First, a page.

Allen was stuck in big-play mode from the beginning of the second quarter to the middle of the third. The Dolphins outscored the Bills, 24-3, over that stretch, including a strip-sack touchdown of Allen. Allen finally recovered by leading back-to-back touchdown drives that included a dazzling Cover 2 hole shot to Gabe Davis for a touchdown, the kind of throw that reminded everyone watching that it’s still Allen’s game to decide.

That’s been a scary way for the Bills to play this season, with their three losses each featuring Allen turnovers. Allen finished Sunday’s game with 16 interceptions and 22 giveaways this season, including the playoffs. That’s tops in the league, according to N.F.L. Research (at least until Dak Prescott plays on Monday).

Perhaps Allen wouldn’t be tempted to gamble if the Bills had a more consistent running game, and if the team regularly threw more in the short area and chipped away at drives. But Buffalo has banked on Allen’s unique eye and talent for doing the improbable. And on Sunday, a Skylar Thompson-led Dolphins team couldn’t make the Bills pay. Buffalo may not be so lucky against the rest of a loaded A.F.C. playoff pool.

The Giants won with their defense​

Defense isn’t what got the Giants to the playoffs. Injuries kept many of their best defensive players out of the lineup during the season and robbed them of the chance to build up chemistry. They finished 25th in yards per game allowed and 24th in yards per play allowed. They never quite found their footing as a unit under new defensive coordinator Don Martindale.

When the team needed them most on Sunday, however, the defense tightened up. Martindale called on the lessons he took from the last time these two teams played in Week 16, a 3-point Giants loss. The defense was most successful in that game when it played with a softer pass-rush approach and directed its coverage attention toward Justin Jefferson, often bracketing or playing Cover 2 to his side of the field.

Martindale didn’t send as many pressures at Kirk Cousins as usual, instead favoring more four-man rushes with softer coverage behind it. Per the N.F.L.’s Next Gen Stats, the Giants played a season-high 65 percent of their snaps from split-safety coverages. The Giants struggled to affect Cousins directly — he wasn’t sacked and didn’t throw any interceptions — but they took away the wide-open explosive passes he is used to finding with his receivers.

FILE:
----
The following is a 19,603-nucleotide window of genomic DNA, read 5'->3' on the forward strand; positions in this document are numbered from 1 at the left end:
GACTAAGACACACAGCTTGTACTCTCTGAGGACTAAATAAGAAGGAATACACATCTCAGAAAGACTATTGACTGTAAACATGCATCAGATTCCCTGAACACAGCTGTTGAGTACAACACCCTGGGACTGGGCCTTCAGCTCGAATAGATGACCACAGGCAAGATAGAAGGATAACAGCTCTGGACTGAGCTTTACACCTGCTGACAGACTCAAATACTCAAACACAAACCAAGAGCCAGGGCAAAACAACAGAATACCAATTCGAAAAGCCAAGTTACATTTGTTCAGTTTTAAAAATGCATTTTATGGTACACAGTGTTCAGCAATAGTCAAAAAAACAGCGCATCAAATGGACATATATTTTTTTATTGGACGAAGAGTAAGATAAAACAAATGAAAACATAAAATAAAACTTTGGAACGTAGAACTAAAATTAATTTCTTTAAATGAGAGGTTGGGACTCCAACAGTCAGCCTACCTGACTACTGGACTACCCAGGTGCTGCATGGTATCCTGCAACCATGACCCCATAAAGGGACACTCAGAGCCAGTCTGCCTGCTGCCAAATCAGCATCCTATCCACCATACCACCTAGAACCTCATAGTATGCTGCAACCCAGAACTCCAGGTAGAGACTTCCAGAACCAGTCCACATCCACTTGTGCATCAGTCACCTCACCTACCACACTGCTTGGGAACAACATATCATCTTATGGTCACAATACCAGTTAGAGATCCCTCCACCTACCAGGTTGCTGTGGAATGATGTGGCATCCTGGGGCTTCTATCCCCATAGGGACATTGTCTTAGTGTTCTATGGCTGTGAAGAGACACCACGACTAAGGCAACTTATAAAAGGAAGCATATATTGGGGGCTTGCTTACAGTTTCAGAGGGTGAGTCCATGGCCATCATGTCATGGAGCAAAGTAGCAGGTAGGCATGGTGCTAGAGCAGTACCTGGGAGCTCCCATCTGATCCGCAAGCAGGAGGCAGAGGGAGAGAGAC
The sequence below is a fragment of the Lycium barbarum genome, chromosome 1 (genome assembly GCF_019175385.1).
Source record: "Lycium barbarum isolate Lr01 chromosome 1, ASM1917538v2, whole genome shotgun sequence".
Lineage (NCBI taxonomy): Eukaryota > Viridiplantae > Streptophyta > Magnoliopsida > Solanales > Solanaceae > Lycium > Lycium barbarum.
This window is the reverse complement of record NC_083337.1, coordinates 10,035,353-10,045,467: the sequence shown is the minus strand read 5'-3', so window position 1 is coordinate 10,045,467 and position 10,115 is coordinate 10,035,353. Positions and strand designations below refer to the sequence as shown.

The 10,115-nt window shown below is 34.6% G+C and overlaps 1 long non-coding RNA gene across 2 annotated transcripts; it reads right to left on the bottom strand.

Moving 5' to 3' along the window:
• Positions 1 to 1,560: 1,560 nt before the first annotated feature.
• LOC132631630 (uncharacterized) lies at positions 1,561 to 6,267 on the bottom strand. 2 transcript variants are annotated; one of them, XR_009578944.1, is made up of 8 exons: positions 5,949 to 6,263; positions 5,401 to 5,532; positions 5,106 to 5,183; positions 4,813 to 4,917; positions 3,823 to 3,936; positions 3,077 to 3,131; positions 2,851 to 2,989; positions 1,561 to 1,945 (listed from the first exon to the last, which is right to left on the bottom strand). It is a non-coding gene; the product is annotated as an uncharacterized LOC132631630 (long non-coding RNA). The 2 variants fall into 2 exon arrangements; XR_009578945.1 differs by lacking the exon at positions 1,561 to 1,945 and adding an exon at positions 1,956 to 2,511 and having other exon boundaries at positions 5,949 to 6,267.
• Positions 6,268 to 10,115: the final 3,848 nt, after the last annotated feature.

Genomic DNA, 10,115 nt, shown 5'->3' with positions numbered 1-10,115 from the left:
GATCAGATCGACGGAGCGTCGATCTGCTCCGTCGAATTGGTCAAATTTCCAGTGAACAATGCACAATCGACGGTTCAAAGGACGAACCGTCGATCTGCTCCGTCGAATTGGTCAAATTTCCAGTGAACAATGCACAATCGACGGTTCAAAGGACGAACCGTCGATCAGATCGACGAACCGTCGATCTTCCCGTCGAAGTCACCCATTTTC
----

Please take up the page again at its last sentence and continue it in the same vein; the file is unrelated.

The Giants instead gave Cousins everything he wanted over the short and middle parts of the field. Slants, hitches and shallow crossers were all available, and Cousins, a by-the-book passer, took all those open short throws with enthusiasm. Tight end T.J. Hockenson was the biggest beneficiary, netting 10 catches for 129 yards. That approach can be a dangerous game, too, but the Giants’ defense stepped up when it came to tackling. Minnesota’s receivers struggled to squeeze out extra yardage, and chunk plays after the catch were tough to come by.

Martindale and the Giants’ defense weren’t exceptional, but they were enough. They lulled Cousins into dinking-and-dunking the game away, and they made sure to tackle well enough to not let the Vikings bite them in the behind. That kind of defensive fortitude is going to have to hold if the Giants want to trudge forward in a brutal N.F.C. divisional-round matchup.

Doug Pederson’s calls keyed the Jaguars’ comeback​

Trevor Lawrence’s playoff debut opened in terrible fashion, with the second-year Jaguars quarterback throwing four interceptions on the first six drives. That meltdown helped the Chargers to a 27-0 first-half lead.